Preserving Diversity in the Credit Union System
Given the volatile nature of the recent economic crisis, it was inevitable that pressure would build on regulators to respond to the crisis with additional regulations. Certainly some of these new regulations were promulgated in response to poor practices that exposed gaps in regulation. If credit unions are feeling overwhelmed by new regulations and compliance obligations, it's completely understandable.
As regulators continue to provide for a safe and sound operating environment for credit unions, I encourage the system to not lose sight of what has worked for nearly 100 years–the credit union dual chartering system.
As we move forward in a new economic and operating environment, I caution the system against a one-size-fits-all and homogenization of the credit union system. There are those, both inside and outside the credit union system, who would seek to do just that to state and federal credit unions. There are those who would seek to blend all the regulations, all of the business approaches and all the regulatory philosophies into one. There is danger in thinking that eliminating the differences between state and federal charters would result in a leveled playing field and less exposure to risk. NASCUS disagrees with this premise. Blurring the distinctions between state and federal charters does not level the playing field. Rather, it drains innovation.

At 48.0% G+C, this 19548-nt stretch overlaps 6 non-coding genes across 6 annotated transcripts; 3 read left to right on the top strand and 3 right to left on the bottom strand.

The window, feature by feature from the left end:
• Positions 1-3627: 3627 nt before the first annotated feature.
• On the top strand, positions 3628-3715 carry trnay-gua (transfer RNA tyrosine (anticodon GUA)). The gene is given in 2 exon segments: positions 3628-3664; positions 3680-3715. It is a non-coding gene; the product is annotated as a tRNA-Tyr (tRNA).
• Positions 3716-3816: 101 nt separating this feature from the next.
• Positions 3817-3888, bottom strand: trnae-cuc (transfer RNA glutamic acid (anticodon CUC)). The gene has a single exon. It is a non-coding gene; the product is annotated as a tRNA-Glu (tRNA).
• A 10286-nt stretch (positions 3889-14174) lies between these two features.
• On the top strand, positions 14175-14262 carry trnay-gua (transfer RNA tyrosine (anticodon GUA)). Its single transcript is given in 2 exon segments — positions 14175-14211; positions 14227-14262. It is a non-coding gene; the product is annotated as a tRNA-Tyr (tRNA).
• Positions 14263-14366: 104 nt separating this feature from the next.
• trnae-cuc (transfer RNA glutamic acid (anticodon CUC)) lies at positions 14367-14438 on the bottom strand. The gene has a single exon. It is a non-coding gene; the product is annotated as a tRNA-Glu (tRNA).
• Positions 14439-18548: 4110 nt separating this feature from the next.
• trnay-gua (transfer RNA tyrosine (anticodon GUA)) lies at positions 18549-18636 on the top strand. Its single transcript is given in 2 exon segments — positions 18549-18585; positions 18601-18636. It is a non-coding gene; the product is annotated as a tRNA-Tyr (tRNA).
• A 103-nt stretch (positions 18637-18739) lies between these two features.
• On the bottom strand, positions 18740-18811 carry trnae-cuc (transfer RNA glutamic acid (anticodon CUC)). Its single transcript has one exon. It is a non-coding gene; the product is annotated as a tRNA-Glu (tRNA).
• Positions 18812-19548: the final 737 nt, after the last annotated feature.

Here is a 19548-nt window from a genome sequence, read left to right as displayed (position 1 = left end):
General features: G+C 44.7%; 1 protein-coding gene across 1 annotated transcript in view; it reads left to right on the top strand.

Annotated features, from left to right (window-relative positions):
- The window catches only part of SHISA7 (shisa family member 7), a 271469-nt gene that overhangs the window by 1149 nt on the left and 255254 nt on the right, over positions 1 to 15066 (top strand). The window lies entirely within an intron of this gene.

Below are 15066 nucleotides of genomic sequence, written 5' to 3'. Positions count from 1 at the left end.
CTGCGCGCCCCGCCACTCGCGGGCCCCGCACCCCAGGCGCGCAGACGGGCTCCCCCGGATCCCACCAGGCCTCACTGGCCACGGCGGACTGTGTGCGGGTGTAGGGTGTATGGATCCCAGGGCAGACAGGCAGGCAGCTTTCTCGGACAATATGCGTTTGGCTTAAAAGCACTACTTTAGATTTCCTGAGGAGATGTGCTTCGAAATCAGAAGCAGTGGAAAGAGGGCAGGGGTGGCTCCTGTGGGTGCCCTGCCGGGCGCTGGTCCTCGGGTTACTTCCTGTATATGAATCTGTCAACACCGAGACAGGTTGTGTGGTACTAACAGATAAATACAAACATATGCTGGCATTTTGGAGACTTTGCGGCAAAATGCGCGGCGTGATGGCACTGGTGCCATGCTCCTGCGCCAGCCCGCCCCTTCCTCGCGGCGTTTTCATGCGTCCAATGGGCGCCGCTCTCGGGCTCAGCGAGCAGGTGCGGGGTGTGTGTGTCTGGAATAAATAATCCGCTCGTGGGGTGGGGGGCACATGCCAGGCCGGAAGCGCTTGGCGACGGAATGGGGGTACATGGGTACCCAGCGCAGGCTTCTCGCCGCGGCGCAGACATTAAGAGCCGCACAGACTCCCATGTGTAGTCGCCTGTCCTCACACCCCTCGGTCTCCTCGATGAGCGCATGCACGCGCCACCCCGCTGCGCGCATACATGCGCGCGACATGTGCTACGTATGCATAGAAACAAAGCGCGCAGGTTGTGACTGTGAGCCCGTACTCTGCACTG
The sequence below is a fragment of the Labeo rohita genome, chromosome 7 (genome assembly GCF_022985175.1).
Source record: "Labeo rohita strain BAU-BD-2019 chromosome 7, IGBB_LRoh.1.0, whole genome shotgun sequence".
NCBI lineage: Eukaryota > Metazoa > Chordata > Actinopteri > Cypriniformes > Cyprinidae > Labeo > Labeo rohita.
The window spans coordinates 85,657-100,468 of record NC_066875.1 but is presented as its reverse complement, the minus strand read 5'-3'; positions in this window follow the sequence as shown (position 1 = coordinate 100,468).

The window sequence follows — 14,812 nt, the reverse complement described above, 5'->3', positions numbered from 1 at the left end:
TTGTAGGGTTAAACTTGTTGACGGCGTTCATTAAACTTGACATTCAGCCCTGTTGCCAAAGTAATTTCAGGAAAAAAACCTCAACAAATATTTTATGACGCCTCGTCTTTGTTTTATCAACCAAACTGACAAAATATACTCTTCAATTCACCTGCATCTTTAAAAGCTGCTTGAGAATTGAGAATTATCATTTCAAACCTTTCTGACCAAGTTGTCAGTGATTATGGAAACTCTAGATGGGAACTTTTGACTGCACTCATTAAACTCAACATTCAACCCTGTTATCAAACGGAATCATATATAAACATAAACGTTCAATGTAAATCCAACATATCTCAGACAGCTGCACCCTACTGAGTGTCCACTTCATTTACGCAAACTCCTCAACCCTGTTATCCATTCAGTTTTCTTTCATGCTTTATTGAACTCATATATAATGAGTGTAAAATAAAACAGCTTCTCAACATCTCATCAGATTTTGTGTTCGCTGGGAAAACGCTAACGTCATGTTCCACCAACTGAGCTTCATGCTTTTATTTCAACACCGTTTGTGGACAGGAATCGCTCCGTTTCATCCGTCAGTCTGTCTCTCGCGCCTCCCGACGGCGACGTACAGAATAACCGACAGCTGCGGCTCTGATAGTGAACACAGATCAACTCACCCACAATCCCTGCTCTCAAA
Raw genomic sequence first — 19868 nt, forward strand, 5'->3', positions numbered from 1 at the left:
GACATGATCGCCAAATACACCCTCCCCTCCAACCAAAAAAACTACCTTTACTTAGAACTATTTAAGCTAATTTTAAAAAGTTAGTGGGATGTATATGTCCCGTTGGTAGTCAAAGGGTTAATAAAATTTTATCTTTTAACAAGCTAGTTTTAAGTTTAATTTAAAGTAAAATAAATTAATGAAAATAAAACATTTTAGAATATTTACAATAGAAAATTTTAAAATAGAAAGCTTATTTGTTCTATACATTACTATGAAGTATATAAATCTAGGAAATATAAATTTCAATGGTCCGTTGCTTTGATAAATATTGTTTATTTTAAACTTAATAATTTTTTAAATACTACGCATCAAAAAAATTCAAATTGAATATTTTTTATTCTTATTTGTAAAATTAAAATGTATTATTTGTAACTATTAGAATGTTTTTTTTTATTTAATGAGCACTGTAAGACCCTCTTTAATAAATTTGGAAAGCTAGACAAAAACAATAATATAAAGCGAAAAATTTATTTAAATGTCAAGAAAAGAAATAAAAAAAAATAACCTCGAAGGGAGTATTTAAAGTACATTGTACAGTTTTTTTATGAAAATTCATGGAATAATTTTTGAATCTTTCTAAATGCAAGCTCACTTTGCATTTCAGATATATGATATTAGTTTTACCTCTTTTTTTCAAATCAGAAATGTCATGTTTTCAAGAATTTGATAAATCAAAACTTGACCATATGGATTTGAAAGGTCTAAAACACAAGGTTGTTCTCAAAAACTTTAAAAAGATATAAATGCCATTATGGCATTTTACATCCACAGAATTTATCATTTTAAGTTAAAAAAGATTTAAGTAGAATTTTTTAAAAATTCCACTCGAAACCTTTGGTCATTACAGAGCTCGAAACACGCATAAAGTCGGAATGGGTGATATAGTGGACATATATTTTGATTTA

Recently, NASCUS wrote to the NCUA regarding its proposed CUSO and loan participation proposals. Historically, state-chartered federally insured credit unions have looked to state law and regulation to govern their loan participation and CUSO activities. These proposals leave little flexibility for states to authorize distinct powers for their credit unions–a disturbing trend and concern to NASCUS with respect to the long-term viability of the dual chartering system. The possible result is a continued standardization of the natural person credit union system, a trend that is more than unfortunate, it is unnecessary and detrimental to the long-term health of both the state and federal systems.